As frequently happens, supper was an elegant coming-together of leftovers. Meatballs from the evening before, warmed over with some freshly-cooked spaghetti. I glanced in the freezer and saw an almost-empty bag of “Asian-style frozen vegetables”. I seized the bag with same sense of joyful victory that Jean-Christophe Novelli pounces on truffles, and tipped it gracefully around the meatballs. The bag was so old and depleted that mostly ancient white powdery ice poured out, but there were some tired, more or less unrecognizable veggies amongst the ice too. I poked them around in the warming meatball sauce. As the ice melted, I spied two baby corns, possibly my favourite veggie for these sorts of things. Two. One of them long and thick and wholesome, the other rather narrow, small, broken and generally pitiful.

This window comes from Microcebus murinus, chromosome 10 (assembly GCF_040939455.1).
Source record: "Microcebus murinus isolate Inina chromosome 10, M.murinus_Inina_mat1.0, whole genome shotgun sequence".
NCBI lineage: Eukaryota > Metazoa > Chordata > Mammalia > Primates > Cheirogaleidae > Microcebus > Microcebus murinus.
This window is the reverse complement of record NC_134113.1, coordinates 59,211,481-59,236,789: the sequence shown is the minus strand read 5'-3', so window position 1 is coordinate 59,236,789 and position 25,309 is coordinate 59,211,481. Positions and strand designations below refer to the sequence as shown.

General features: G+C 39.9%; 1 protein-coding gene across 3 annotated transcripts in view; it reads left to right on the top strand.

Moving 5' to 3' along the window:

I swear that almost without thinking, on instinct, you could say, I scooped up the bigger baby corn on my plate, covered it artfully with a helping of spaghetti, sauce and a meatball
The Princess moseyed up to the stove. Like most of the family and the rest of the world, she treats questions surrounding what is there to eat ultra-seriously: dinner time can make or break her day. She likes meatballs, she likes “Asian-style” veggies, she likes pasta. All was good in the world. But she was dissatisfied with her broken small pitiful lone baby corn.
-“Can I have another baby corn?”
-“There were only two baby corns left. One for me and one for you.” I smiled in what I hoped was not a wolfish manner, rather an aren’t-we-a-nice-cosy-best-friend-mommie-and-daughter-in-the-whole-wide-world. As proof of my sincerity, I showed her my plate, where the tip of of the my corn protruded from beneath a blanket of pasta. The Princess seemed satisfied that everything was fair and square, accepted her plate and went over to the dinner table. I remained standing by the counter, artfully turned my body so it blocked full view of my plate, and silently ate my huge baby corn.